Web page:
February 16, 2014 at 12:47 am #1957
along with my boat came a couple of unmarked sails that I am not sure what they would be.
One measures: 28ft6in luff and 10ft foot, has batten pockets and a hand written marking “mega” on all three corners.
The other measures: 35ft luff and 17ft foot.
One other question, what determine an Olson´s sail number and how do I read an Olson HIN?
Thank you, have a great weekend
JFebruary 16, 2014 at 1:22 am #3252
Sounds like the first sail is a #4 (or smaller?) in that it’s around 9′ short of max hoist and the foot is just under 2 feet less than J. The second sail looks like a #2 – almost full hoist with just over 5′ of overlap aft of the mast.
If I recall correctly, the 6th, 7th and 8th digits of the HIN correspond to the build number and correspond with the class number. Your actual sail number will depend on whether you’re racing PHRF in which case you’ll be given a different number.
The first 3 digits of the HIN are the manufacturer’s id, the next five are the serial number and the final four are the date of manufacture.February 16, 2014 at 2:55 am #3253
PCX Pacific Yachts
30 Olson 30
XXX Build #
XXXX mo yr of buildFebruary 16, 2014 at 2:56 am #3254
Spar Wars: PCX302120583February 16, 2014 at 3:32 am #3255
Thanks for your input.
What numbers would then be a 155, a 125 and a 95% sail?
Thanks for the HIN decodingFebruary 16, 2014 at 4:51 pm #3256
Those are percentages of “J”. “J” on an Olson is 11.8 ft. Multiply the numbers times 11.8 for the LP measurement of the sail. LP is the max length from the clew to the luff. This is known as the amount of overlap to the rig. Actual % is LP divided by 11.8.February 16, 2014 at 4:54 pm #3257
A 155% is a number 1 sail (usually light material). 150 is an all purpose #1. 147 is a heavy one. 125-130 is a # two. 95-100 is a three. 85 is a 4. Anything less is storm.February 19, 2014 at 2:32 am #3258
What is the wind range you would use each sail?
This is a question by someone who is used to roller reefing on cruisers…. So new to this sail change and racing thing…
CheersFebruary 19, 2014 at 2:42 am #3259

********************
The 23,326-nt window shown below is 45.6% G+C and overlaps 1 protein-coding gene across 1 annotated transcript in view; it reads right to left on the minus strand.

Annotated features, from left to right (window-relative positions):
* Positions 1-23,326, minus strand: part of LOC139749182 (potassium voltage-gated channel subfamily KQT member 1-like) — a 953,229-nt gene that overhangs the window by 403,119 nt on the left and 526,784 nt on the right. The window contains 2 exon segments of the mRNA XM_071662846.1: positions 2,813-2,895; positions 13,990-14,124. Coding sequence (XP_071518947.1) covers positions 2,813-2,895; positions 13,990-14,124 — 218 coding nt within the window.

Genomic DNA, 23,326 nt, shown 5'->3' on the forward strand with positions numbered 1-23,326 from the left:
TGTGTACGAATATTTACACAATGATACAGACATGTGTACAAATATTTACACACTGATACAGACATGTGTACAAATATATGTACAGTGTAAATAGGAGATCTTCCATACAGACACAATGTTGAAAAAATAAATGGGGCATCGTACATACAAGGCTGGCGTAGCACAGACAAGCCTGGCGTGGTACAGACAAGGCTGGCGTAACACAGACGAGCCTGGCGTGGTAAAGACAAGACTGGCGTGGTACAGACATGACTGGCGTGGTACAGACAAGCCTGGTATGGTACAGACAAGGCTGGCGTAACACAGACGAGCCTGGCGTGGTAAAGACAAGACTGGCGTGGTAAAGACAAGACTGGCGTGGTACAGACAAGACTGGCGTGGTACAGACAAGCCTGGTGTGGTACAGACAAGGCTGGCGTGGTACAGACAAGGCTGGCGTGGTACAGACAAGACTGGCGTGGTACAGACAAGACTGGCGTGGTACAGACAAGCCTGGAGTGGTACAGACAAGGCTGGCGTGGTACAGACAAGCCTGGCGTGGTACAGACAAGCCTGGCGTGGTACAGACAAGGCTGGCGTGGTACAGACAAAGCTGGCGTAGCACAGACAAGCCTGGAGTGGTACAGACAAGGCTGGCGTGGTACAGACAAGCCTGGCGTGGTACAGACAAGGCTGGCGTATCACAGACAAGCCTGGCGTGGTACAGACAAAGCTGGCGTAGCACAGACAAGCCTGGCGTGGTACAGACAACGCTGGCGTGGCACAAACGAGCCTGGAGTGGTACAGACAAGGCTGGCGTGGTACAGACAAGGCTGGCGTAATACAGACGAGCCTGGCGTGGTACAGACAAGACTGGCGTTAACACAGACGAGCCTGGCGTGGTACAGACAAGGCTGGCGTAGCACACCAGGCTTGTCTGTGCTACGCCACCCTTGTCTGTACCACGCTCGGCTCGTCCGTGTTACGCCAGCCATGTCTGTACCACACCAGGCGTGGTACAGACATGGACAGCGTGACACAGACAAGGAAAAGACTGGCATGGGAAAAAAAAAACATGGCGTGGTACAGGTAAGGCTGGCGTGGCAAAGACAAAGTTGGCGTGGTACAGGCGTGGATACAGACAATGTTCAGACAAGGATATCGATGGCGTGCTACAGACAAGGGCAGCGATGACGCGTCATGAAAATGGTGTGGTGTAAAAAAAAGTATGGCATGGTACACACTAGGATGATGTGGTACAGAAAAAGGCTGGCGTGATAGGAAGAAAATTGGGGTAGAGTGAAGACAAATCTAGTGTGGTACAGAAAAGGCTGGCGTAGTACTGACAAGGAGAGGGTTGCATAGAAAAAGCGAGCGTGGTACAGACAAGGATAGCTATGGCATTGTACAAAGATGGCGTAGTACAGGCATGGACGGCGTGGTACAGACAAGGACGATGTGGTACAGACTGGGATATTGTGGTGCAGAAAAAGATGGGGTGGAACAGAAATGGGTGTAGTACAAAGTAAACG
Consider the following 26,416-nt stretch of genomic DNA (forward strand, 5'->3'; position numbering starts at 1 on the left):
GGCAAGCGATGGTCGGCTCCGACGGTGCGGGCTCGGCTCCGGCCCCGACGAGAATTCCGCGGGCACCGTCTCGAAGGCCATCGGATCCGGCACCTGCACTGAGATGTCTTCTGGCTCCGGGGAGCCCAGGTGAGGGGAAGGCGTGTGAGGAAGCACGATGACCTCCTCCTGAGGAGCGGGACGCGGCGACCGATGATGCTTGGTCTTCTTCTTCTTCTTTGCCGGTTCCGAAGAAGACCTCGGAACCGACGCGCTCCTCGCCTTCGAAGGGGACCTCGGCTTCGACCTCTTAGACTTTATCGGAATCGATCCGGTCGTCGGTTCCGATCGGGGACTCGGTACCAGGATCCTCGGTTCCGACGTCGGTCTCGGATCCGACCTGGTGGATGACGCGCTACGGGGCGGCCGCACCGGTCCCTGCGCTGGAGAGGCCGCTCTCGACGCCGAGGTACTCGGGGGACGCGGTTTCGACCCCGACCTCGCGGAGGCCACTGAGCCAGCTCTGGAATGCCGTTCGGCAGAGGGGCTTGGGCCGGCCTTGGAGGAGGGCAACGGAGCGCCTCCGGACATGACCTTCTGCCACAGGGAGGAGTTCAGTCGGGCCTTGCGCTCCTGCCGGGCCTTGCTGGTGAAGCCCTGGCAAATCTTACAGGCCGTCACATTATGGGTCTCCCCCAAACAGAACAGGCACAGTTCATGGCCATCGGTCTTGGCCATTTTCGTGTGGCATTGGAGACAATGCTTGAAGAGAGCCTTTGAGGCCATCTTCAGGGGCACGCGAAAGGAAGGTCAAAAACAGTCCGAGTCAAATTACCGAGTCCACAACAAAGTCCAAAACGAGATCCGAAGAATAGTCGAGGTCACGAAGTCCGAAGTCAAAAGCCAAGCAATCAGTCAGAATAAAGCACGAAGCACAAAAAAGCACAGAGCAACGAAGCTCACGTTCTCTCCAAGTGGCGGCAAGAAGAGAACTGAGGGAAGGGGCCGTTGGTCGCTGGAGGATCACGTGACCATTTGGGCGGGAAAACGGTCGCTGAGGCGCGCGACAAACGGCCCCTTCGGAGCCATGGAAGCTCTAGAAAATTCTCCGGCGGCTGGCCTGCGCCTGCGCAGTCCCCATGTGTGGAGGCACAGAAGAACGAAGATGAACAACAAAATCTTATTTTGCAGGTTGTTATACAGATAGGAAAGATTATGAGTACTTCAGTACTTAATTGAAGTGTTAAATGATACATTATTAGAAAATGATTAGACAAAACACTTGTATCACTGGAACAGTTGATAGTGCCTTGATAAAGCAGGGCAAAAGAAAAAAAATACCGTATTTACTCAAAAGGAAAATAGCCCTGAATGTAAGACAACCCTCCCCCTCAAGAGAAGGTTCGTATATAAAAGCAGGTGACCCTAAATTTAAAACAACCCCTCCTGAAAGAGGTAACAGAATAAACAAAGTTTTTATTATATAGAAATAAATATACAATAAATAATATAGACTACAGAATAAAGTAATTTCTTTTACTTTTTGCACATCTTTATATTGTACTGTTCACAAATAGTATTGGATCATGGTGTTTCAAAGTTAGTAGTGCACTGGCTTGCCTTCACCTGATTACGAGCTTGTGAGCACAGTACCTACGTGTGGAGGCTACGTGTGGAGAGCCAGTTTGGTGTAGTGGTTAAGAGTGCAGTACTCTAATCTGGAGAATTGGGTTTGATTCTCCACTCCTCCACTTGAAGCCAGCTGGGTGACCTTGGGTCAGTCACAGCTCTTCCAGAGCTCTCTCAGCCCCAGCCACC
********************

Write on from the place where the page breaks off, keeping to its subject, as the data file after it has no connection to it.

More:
Lt #1 to 6 knts true; heavy #1 6 to 14 true; I go to the #3 @ 20+ apparent ws.
Waves…keep the #1’s longer and move lead car aft to spill the top some.
This will invite MANY opinions on sail selection. One opinion sure to arrive is the need, if any, for a #2. I’ve never used one and don’t hear of many that do. I suppose if you were short on crew, it could take over after the light #1.February 22, 2014 at 2:38 pm #3263
#2’s are absolute weapons. Old School sailed with AP#1 (which was pretty light), 2, and 3. In 14-18, a well sailed boat with a #2 will kill any boat with only #1 or #3.February 22, 2014 at 3:06 pm #3264
Hi Old School,
Do you think your #2 experience holds for solo sailing?
I feel that using #1 and #3 sailing solo would be easier with fewer sail changes… Makes sense?February 22, 2014 at 3:20 pm #3266
I actually think that for solo, it would make more sense to have the #2. The boats do not take much power to move. Once I raced against O’Naturel. He was DH, I had five. I carried the #1 in 10 knots, he carried the #3. We were quicker, but not as much as you might think!
An excellent option for SH sailing is to ditch the #1 altogether. Carry the #2 as your primary upwind sail, and take the rating credit! Probably worth 6 seconds. I think that when SH, the only time you would see an appreciable difference between a 1 and a 2 is in 3-4 knots of breeze.
#2’s take less energy to tack and stow. This is a big consideration when SH.February 22, 2014 at 10:06 pm #3269
Thanks Old School, your advice makes plenty of sense… I like it… less sail to tack is always good…
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